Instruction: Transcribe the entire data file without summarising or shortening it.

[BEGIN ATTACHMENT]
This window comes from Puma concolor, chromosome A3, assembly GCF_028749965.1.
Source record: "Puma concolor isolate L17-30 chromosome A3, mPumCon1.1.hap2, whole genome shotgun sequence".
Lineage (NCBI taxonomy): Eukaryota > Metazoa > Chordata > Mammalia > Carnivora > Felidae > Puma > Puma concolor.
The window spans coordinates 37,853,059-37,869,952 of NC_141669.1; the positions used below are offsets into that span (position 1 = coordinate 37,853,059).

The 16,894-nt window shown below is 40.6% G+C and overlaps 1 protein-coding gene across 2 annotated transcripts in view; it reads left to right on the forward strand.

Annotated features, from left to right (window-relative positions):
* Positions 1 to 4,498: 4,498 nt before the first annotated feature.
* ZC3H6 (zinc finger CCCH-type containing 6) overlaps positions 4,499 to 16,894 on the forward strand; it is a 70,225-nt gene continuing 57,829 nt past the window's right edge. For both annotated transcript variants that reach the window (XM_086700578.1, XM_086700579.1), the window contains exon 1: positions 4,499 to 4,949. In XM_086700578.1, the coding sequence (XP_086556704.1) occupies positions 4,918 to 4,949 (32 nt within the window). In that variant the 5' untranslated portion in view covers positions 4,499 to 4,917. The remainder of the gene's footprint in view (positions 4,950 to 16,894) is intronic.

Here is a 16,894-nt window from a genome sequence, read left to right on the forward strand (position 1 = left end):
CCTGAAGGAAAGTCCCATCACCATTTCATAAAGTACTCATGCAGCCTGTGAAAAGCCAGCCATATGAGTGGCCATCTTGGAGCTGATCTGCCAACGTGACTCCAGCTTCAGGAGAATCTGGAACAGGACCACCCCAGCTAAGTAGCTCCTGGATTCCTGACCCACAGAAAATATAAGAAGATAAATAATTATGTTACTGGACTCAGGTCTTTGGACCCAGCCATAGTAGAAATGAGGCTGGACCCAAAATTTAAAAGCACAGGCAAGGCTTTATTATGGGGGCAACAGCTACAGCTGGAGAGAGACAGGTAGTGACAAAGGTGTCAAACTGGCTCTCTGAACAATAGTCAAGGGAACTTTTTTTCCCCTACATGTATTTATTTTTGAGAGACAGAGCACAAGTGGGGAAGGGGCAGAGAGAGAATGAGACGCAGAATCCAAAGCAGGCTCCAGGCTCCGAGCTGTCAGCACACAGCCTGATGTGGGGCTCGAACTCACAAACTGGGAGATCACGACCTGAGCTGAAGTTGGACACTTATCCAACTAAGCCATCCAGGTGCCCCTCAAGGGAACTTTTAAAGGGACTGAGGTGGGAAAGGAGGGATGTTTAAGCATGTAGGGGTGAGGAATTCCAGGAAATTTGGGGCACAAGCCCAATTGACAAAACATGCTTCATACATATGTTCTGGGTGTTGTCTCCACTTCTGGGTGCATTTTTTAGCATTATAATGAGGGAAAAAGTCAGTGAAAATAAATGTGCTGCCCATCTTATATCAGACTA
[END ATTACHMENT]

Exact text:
This window comes from Puma concolor, chromosome A3, assembly GCF_028749965.1.
Source record: "Puma concolor isolate L17-30 chromosome A3, mPumCon1.1.hap2, whole genome shotgun sequence".
Lineage (NCBI taxonomy): Eukaryota > Metazoa > Chordata > Mammalia > Carnivora > Felidae > Puma > Puma concolor.
The window spans coordinates 37,853,059-37,869,952 of NC_141669.1; the positions used below are offsets into that span (position 1 = coordinate 37,853,059).

The 16,894-nt window shown below is 40.6% G+C and overlaps 1 protein-coding gene across 2 annotated transcripts in view; it reads left to right on the forward strand.

Annotated features, from left to right (window-relative positions):
* Positions 1 to 4,498: 4,498 nt before the first annotated feature.
* ZC3H6 (zinc finger CCCH-type containing 6) overlaps positions 4,499 to 16,894 on the forward strand; it is a 70,225-nt gene continuing 57,829 nt past the window's right edge. For both annotated transcript variants that reach the window (XM_086700578.1, XM_086700579.1), the window contains exon 1: positions 4,499 to 4,949. In XM_086700578.1, the coding sequence (XP_086556704.1) occupies positions 4,918 to 4,949 (32 nt within the window). In that variant the 5' untranslated portion in view covers positions 4,499 to 4,917. The remainder of the gene's footprint in view (positions 4,950 to 16,894) is intronic.

Here is a 16,894-nt window from a genome sequence, read left to right on the forward strand (position 1 = left end):
CCTGAAGGAAAGTCCCATCACCATTTCATAAAGTACTCATGCAGCCTGTGAAAAGCCAGCCATATGAGTGGCCATCTTGGAGCTGATCTGCCAACGTGACTCCAGCTTCAGGAGAATCTGGAACAGGACCACCCCAGCTAAGTAGCTCCTGGATTCCTGACCCACAGAAAATATAAGAAGATAAATAATTATGTTACTGGACTCAGGTCTTTGGACCCAGCCATAGTAGAAATGAGGCTGGACCCAAAATTTAAAAGCACAGGCAAGGCTTTATTATGGGGGCAACAGCTACAGCTGGAGAGAGACAGGTAGTGACAAAGGTGTCAAACTGGCTCTCTGAACAATAGTCAAGGGAACTTTTTTTCCCCTACATGTATTTATTTTTGAGAGACAGAGCACAAGTGGGGAAGGGGCAGAGAGAGAATGAGACGCAGAATCCAAAGCAGGCTCCAGGCTCCGAGCTGTCAGCACACAGCCTGATGTGGGGCTCGAACTCACAAACTGGGAGATCACGACCTGAGCTGAAGTTGGACACTTATCCAACTAAGCCATCCAGGTGCCCCTCAAGGGAACTTTTAAAGGGACTGAGGTGGGAAAGGAGGGATGTTTAAGCATGTAGGGGTGAGGAATTCCAGGAAATTTGGGGCACAAGCCCAATTGACAAAACATGCTTCATACATATGTTCTGGGTGTTGTCTCCACTTCTGGGTGCATTTTTTAGCATTATAATGAGGGAAAAAGTCAGTGAAAATAAATGTGCTGCCCATCTTATATCAGACTA